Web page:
Smudge crept up to the van and sniffed around. The heavy, toxic smell still lingered, making her eyes water.
Above, the driver’s side window was still rolled down all the way. Bracing herself, she prepared, hunched down. She jumped up through the window and landed on the driver’s seat with a plop.
The car was a mess, full of discarded food wrappers, water bottles, and soda cans. The van stunk of rotting food and, worst of all, dogs.
Smudge hopped into the back seat and smelled the air. Lingering on the edge of her senses was the smell of feline, but she couldn’t tell who, only that it had been recent. Underlying the smell of cats was the rank scent of fear. She sat, trying to identify the smell while listening for the man’s return.
After a short while, she could hear the dogs barking. She looked out the window at the street. The man was returning. He carried the handle of a cage in one hand. There was a huddled shape inside.
She jumped down from the car and hid under the nearby bushes, wanting to get a glimpse of the cage.
The man and his dogs came up the street until they were back by the van. The man opened the back door and put the cage inside. He motioned at the dogs to get into the van but they stood next to the van, sniffing.
“What’s that?” the man said to the dogs. “Smell something?”
“Cat!” barked one of the dogs. He moved toward Smudge, nostrils flaring as he inhaled.
Smudge sat still, and even her breathing ceased. She’d been careless, staying so close. Now she was stuck.
The dog pointing in her direction started to growl.
Fur bristling, Smudge pressed herself farther back into the bush, hopefully out of their reach.
“Come on out,” said one dog.
“We won’t hurt ya, sweetheart,” said the other.
The first dog laughed. “Yeah. Much!”
“Leave me alone!” Smudge meowed.
The dogs barked and growled as they tried to press inward but they couldn’t reach her under the thick branches. They were too big. Jaws snatched and drooled, and low growls emanated from their throats.
Smudge let out a deep, rumbling yowl.
“So it is a kitty,” the man said. He went to the back of the van and grabbed an empty cage. “Step back,” the man said, but the dogs pressed forward. “Back!” he shouted and smacked one of the dogs who reeled backward with a whimper. The other dog backed up, not wanting to receive a similar smack. The man put the dogs in the back of the van and walked over to the bush. He dropped to the ground until he was eye level, lying on the sidewalk, and stared in at her. “Here, kitty kitty,” he said and crawled closer.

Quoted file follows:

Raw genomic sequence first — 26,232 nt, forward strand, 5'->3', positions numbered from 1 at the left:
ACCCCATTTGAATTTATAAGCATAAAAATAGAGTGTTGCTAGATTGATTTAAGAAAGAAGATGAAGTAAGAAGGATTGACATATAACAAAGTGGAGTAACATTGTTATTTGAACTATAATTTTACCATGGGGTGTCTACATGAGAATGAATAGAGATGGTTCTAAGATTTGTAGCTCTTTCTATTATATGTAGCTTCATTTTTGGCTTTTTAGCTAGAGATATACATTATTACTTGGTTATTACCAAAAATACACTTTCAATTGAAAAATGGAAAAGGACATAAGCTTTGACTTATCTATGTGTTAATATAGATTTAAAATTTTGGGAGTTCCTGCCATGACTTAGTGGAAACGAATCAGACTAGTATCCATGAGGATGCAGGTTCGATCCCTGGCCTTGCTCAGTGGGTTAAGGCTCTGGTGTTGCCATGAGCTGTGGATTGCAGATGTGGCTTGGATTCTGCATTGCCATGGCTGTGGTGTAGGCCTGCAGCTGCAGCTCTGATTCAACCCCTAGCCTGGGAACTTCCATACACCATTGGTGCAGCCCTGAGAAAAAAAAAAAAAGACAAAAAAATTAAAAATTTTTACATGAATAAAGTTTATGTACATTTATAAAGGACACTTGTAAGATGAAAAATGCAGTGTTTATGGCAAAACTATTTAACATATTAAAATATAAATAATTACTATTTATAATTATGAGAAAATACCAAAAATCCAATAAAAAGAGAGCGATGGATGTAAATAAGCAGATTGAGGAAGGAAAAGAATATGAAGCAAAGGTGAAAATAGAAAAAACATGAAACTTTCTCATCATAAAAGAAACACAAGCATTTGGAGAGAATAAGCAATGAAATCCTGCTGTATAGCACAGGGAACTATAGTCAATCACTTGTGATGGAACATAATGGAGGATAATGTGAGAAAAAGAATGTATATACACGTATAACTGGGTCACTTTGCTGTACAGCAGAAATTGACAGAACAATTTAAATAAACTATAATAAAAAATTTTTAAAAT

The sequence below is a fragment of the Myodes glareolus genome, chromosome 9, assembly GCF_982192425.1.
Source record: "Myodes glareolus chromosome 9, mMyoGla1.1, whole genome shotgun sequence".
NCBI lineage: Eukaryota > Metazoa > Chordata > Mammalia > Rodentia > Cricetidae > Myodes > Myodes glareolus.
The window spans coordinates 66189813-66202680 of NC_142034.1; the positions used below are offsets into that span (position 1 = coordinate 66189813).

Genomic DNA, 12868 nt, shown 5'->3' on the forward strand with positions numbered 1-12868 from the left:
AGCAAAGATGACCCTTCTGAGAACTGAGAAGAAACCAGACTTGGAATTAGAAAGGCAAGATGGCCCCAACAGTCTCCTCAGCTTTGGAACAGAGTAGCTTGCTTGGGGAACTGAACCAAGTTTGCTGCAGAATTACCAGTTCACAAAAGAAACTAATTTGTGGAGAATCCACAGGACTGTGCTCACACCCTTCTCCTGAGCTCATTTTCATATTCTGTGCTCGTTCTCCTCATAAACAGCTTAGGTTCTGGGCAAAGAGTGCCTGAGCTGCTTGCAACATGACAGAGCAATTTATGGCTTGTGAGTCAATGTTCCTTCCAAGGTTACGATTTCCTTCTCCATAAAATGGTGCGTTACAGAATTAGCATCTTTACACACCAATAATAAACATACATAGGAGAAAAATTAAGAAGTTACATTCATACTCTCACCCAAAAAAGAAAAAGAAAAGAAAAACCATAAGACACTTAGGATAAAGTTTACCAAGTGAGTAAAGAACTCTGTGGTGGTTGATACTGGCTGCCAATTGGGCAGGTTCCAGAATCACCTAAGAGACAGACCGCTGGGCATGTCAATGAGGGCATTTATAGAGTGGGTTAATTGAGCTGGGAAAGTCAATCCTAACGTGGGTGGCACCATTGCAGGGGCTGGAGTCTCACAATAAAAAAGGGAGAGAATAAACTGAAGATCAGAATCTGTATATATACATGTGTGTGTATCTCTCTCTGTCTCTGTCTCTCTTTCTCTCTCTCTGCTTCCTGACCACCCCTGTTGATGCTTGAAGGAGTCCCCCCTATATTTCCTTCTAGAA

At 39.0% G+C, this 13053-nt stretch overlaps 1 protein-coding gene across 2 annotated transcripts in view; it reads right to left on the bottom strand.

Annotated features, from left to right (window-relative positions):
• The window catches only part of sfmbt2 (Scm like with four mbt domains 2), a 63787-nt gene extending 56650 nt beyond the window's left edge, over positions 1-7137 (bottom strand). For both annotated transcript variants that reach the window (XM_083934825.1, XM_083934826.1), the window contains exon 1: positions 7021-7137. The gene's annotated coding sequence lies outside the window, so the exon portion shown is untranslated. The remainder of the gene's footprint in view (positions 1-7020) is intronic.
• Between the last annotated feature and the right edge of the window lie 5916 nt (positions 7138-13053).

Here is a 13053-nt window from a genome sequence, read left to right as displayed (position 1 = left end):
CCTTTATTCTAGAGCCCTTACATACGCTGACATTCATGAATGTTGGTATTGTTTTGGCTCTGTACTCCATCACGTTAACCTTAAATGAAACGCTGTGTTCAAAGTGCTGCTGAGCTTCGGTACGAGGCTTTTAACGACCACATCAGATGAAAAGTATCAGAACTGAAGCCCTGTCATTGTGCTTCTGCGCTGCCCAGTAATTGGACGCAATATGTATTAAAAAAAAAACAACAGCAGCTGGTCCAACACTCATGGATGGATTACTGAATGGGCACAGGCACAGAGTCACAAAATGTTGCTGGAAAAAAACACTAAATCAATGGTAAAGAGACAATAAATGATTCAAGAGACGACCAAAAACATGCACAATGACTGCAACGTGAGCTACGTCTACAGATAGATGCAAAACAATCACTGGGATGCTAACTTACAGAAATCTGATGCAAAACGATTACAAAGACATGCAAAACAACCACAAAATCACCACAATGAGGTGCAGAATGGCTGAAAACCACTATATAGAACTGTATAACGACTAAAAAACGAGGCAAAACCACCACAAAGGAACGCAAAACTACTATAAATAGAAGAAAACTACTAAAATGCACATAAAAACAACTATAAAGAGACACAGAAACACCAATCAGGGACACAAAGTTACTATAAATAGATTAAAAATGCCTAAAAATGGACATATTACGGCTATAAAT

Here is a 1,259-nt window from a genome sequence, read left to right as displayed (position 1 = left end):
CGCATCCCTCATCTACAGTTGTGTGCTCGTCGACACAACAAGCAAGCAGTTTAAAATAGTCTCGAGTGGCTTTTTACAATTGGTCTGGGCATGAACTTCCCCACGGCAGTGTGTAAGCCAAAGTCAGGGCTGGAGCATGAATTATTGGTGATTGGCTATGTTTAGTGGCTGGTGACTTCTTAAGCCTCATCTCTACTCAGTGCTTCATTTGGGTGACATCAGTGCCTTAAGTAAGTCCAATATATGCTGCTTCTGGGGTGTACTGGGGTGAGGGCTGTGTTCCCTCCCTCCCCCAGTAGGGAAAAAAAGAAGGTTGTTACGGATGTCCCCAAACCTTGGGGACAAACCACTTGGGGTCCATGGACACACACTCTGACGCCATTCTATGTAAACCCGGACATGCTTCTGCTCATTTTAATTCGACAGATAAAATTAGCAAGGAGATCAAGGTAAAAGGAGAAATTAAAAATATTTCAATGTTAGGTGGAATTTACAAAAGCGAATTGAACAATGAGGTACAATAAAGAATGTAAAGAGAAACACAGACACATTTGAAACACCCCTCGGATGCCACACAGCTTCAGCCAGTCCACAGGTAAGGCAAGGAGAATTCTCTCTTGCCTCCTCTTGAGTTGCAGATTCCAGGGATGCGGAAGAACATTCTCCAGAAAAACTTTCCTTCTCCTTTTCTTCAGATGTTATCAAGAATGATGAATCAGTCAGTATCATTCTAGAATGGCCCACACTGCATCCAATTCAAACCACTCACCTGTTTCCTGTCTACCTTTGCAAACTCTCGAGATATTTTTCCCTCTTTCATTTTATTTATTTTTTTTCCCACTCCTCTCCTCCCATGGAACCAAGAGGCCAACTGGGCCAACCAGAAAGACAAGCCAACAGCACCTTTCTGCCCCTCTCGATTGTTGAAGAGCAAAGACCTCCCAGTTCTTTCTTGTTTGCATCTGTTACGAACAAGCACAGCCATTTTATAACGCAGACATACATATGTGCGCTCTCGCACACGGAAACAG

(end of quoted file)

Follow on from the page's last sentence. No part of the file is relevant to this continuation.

Smudge batted at the man, claws flexed and ready. She could smell the stink of his sweat and the cigarettes on his breath. The warmth of his breathing filled the space and stank.
She batted at him again, and he grabbed her outstretched paw and pulled her toward him.
Smudge dug her back claws into the dirt, trying to find purchase, but he was strong and large and dragged her out of the bush.
“Here, kitty kitty,” he repeated, and she hissed and spat while he pulled.
She scratched at him but her claws found only the thick fabric of his jacket and stuck there.
He held the empty cage in one hand and Smudge’s front leg in the other. They fought, him pulling and her trying to get away. She lunged forward, scratching with her back legs. Her front paw unstuck, and she flailed. She reached up and scratched against the side of his face.
He reeled, cursing, and dropped the cage. With his free hand, he grabbed her by the back leg and held her, dangling. She spun and clawed, trying to get a hold of her captor’s arm.
Bending down, he grabbed the cage and tried to force her into it.
Smudge screamed in pain as her back leg bent at a wrong angle, and she flailed. His grip on her loosened slightly, and she bit into his unprotected hand.
He cursed and let go. She fell to the ground and hit head first, unprepared for the drop. She stumbled, dizzy from the impact and the pain in her leg.
The man was cradling the hand she had bitten, and she could smell the metallic scent of blood. The dogs barked furiously in the back of the van.
Smudge pulled herself up the sidewalk. Pain seared through her as she made her way back home, dragging her leg. Everything felt fuzzy. She moved on, fearing the man’s wrath.